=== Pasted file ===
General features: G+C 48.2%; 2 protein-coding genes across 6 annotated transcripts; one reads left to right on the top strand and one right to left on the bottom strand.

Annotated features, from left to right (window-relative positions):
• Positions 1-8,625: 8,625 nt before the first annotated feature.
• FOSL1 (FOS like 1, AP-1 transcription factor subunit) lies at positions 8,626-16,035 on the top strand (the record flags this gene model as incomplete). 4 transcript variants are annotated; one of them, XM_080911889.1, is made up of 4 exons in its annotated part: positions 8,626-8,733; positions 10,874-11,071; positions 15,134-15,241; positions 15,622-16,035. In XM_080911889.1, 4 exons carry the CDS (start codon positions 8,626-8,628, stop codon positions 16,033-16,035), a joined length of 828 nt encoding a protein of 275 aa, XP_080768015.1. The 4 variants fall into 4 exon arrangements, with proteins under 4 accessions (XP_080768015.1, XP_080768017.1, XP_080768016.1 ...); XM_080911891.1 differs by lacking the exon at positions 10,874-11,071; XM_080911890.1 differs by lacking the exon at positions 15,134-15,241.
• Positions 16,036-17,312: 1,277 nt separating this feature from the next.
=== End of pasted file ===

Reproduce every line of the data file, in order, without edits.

General features: G+C 48.2%; 2 protein-coding genes across 6 annotated transcripts; one reads left to right on the top strand and one right to left on the bottom strand.

Annotated features, from left to right (window-relative positions):
• Positions 1-8,625: 8,625 nt before the first annotated feature.
• FOSL1 (FOS like 1, AP-1 transcription factor subunit) lies at positions 8,626-16,035 on the top strand (the record flags this gene model as incomplete). 4 transcript variants are annotated; one of them, XM_080911889.1, is made up of 4 exons in its annotated part: positions 8,626-8,733; positions 10,874-11,071; positions 15,134-15,241; positions 15,622-16,035. In XM_080911889.1, 4 exons carry the CDS (start codon positions 8,626-8,628, stop codon positions 16,033-16,035), a joined length of 828 nt encoding a protein of 275 aa, XP_080768015.1. The 4 variants fall into 4 exon arrangements, with proteins under 4 accessions (XP_080768015.1, XP_080768017.1, XP_080768016.1 ...); XM_080911891.1 differs by lacking the exon at positions 10,874-11,071; XM_080911890.1 differs by lacking the exon at positions 15,134-15,241.
• Positions 16,036-17,312: 1,277 nt separating this feature from the next.